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Then if I succeeded, with a blade in my hand, nothing could keep me from reaching the Pattern. I'd walk it, and when I made it to the center, I could transport myself to any Shadow world I chose. There I would recuperate, and this time I would not rush things. If it took me a century, I'd have everything letter-perfect before I moved against Amber again. After all, I was technically its liege. Hadn't I crowned myself in the presence of all, before Eric had done the same? I'd make good my claim to the throne

Therefore, I'd have to escape before the four years had passed.

The door of my cell was a big, heavy, brass-bound thing, with only a tiny grille at a height of about five feet for purposes of looking in to see whether I was still alive, if anyone cared. Even if I succeeded in removing it, I could tell that I couldn't reach out far enough to touch the lock. There was a little swinging gate at the bottom of the door, large enough to push my food through and that's about all. The hinges were either on the outside or in between the door and the jamb, I couldn't tell for sure. Either way, I couldn't get at them. There were no windows and no other doors.

After, say, a month my hands had healed and I was developing large callouses from my scraping activities. I heard a guard's footsteps and removed myself to the far side of the cell. There was a brief creak and my meal was slipped beneath the door. Then there were footsteps again, this time diminishing in the distance.

Napoleon had once made a remark about it. So had General MacArthur.

I regenerate faster and better than anybody I've ever known.

It was still almost like being blind, save for that feeble reassuring light through the grille. I knew my sight hadn't returned fully. That was still a long way off. But even if it had, it was nearly pitch dark in there. I knew this because I knew the dungeons under Amber.

The door of my cell was a big, heavy, brass-bound thing, with only a tiny grille at a height of about five feet for purposes of looking in to see whether I was still alive, if anyone cared. Even if I succeeded in removing it, I could tell that I couldn't reach out far enough to touch the lock. There was a little swinging gate at the bottom of the door, large enough to push my food through and that's about all. The hinges were either on the outside or in between the door and the jamb, I couldn't tell for sure. Either way, I couldn't get at them. There were no windows and no other doors.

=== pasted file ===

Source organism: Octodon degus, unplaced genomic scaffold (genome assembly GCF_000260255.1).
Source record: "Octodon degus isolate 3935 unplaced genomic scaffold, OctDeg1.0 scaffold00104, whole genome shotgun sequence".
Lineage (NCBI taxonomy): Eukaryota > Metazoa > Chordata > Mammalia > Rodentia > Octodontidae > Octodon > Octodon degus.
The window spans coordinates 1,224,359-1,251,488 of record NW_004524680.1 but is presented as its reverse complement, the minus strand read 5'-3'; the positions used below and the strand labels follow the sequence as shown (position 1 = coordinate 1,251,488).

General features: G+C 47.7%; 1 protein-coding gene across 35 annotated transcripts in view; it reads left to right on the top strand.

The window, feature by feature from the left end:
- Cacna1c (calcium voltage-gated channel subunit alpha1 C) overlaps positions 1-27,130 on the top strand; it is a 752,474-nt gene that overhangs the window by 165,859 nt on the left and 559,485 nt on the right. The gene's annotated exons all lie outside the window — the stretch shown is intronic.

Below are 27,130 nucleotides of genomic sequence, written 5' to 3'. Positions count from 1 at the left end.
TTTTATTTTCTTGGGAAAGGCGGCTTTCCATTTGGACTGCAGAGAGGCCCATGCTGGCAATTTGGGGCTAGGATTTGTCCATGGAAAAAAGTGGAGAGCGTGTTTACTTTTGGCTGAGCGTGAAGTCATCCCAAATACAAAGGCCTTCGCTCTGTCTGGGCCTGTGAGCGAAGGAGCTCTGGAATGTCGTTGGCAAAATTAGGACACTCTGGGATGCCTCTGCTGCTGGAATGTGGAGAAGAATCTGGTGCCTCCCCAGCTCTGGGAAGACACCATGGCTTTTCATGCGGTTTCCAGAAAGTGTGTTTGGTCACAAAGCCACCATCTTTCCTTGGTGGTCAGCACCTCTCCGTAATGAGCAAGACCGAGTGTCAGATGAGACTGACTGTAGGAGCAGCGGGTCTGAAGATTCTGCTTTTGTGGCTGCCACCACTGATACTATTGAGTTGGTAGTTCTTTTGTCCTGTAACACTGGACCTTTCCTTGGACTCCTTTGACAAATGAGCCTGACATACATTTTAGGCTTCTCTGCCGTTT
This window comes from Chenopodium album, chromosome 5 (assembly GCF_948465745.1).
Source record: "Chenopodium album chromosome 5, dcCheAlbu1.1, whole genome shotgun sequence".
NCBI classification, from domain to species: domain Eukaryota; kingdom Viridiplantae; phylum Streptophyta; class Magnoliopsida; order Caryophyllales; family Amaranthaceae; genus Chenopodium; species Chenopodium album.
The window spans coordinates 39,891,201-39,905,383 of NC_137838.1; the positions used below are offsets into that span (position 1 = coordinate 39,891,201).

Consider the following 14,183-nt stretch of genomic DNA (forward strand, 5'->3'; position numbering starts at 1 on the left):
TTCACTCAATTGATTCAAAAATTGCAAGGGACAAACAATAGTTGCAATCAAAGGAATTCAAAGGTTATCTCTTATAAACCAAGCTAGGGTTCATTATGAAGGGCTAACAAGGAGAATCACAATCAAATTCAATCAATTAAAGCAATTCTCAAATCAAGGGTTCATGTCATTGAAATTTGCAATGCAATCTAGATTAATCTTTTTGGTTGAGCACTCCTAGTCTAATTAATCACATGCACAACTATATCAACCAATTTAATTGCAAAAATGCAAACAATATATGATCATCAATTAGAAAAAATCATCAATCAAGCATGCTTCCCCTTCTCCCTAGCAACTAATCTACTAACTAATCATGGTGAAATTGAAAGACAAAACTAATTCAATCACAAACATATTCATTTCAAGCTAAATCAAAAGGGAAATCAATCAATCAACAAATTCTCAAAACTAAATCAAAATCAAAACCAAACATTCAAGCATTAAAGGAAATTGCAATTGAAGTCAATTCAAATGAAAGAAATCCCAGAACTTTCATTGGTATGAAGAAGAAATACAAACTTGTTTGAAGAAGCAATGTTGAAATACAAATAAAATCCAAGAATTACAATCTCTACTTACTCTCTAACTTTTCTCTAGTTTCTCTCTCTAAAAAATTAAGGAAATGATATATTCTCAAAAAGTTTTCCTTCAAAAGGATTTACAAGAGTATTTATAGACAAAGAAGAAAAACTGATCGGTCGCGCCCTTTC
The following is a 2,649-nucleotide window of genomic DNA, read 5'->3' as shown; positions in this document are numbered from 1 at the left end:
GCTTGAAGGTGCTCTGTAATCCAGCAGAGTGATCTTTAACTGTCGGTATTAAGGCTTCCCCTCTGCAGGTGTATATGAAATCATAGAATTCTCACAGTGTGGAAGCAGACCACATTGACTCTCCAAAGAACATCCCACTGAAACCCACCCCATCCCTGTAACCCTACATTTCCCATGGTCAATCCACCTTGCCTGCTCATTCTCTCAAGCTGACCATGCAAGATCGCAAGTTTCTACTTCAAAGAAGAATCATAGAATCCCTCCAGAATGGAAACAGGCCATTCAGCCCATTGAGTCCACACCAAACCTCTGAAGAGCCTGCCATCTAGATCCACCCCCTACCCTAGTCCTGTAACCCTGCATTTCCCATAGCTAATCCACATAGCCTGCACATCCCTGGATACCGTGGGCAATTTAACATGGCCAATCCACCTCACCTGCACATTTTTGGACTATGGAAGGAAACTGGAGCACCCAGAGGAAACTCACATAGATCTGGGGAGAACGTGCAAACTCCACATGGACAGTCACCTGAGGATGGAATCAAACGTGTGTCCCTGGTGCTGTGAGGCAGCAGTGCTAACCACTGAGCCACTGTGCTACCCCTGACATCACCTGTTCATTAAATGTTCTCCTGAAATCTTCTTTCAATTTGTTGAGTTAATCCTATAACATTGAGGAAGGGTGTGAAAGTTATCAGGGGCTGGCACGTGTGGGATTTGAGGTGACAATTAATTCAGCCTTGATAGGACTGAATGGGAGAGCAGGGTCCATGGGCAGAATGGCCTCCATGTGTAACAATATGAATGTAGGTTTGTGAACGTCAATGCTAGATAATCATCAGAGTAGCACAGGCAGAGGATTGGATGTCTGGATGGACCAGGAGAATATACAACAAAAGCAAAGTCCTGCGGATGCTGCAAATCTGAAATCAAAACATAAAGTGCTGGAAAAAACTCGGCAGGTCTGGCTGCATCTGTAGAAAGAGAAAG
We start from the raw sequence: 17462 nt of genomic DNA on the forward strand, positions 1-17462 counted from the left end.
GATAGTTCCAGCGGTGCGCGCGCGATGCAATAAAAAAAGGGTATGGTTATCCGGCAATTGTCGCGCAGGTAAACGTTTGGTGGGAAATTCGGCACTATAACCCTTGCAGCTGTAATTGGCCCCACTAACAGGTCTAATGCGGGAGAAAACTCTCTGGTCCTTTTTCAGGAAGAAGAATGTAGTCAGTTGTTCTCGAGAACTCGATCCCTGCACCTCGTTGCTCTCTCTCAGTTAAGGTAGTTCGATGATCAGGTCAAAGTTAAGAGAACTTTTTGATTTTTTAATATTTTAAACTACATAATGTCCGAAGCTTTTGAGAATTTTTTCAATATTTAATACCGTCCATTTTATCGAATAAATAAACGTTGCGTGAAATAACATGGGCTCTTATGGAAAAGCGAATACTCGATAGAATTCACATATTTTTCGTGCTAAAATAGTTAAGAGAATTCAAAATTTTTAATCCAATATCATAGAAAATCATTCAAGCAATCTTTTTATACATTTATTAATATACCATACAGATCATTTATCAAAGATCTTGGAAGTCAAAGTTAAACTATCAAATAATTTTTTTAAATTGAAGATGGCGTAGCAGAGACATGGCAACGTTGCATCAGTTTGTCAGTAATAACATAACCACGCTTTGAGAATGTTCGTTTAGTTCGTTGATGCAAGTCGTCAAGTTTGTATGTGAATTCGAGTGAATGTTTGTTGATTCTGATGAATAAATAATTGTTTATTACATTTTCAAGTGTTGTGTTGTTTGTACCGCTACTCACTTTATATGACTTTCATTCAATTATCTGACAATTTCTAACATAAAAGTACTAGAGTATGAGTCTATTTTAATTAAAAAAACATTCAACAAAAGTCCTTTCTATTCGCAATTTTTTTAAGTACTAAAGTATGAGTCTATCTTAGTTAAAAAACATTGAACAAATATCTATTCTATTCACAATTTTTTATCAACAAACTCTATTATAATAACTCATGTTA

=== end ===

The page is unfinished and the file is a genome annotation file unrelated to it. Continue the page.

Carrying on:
I had grown new eyes, my fingers told me. It had taken me over three years, but I had done it. It was the million-to-one thing I spoke of earlier, the thing which even Eric could not properly assess, because of the variances of powers among the individual members of the family. I had beaten him to this extent: I had learned that I could grow new eyeballs. I had always known that I could regenerate nerve tissues, given sufficient time. I had been left paraplegic from a spine injury received during the Franco-Prussian wars. After two years, it had gone away. I had had my hope - a wild one, I'll admit - that I could do what I had done then, with my burned-out orbs. And I had been right. They felt intact, and the sight was returning, slowly.

I heal faster than others who have been broken. All the lords and ladies of Amber have something of this capacity.

Day after day I worked, until I was perhaps half an inch into the wood. Each time I'd hear a guard's footsteps I'd move the pallet back to the far wall and lie down on it with my back to the door. When he had passed, I'd resume work. Then I had to stop for a while, as much as I hated to. Even though I had wrapped them in cloth torn from my garments, my hands had blistered and the blisters had broken, and after a time the raw flesh underneath began to bleed. So I took a break to let them heal. I decided to devote the time to planning what I'd do after I got out.